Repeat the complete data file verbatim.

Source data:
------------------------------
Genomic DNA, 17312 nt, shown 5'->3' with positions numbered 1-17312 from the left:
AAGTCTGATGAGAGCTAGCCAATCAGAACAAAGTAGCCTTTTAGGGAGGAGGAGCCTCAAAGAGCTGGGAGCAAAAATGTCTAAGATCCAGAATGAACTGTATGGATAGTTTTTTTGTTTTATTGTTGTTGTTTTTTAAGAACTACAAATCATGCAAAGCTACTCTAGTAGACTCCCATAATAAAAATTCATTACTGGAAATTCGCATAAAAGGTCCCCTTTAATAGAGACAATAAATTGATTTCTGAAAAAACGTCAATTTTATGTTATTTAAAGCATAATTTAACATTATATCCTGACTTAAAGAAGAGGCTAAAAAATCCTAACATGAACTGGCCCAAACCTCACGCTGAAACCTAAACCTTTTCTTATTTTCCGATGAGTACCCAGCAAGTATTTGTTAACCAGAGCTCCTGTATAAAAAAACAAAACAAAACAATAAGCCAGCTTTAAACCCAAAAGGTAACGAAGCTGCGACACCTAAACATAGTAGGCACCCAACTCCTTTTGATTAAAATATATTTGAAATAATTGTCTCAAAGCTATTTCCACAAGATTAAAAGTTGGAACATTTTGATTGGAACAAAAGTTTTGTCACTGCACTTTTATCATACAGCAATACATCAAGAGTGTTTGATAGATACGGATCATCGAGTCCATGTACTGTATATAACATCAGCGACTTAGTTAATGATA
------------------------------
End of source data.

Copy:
Genomic DNA, 17312 nt, shown 5'->3' with positions numbered 1-17312 from the left:
AAGTCTGATGAGAGCTAGCCAATCAGAACAAAGTAGCCTTTTAGGGAGGAGGAGCCTCAAAGAGCTGGGAGCAAAAATGTCTAAGATCCAGAATGAACTGTATGGATAGTTTTTTTGTTTTATTGTTGTTGTTTTTTAAGAACTACAAATCATGCAAAGCTACTCTAGTAGACTCCCATAATAAAAATTCATTACTGGAAATTCGCATAAAAGGTCCCCTTTAATAGAGACAATAAATTGATTTCTGAAAAAACGTCAATTTTATGTTATTTAAAGCATAATTTAACATTATATCCTGACTTAAAGAAGAGGCTAAAAAATCCTAACATGAACTGGCCCAAACCTCACGCTGAAACCTAAACCTTTTCTTATTTTCCGATGAGTACCCAGCAAGTATTTGTTAACCAGAGCTCCTGTATAAAAAAACAAAACAAAACAATAAGCCAGCTTTAAACCCAAAAGGTAACGAAGCTGCGACACCTAAACATAGTAGGCACCCAACTCCTTTTGATTAAAATATATTTGAAATAATTGTCTCAAAGCTATTTCCACAAGATTAAAAGTTGGAACATTTTGATTGGAACAAAAGTTTTGTCACTGCACTTTTATCATACAGCAATACATCAAGAGTGTTTGATAGATACGGATCATCGAGTCCATGTACTGTATATAACATCAGCGACTTAGTTAATGATA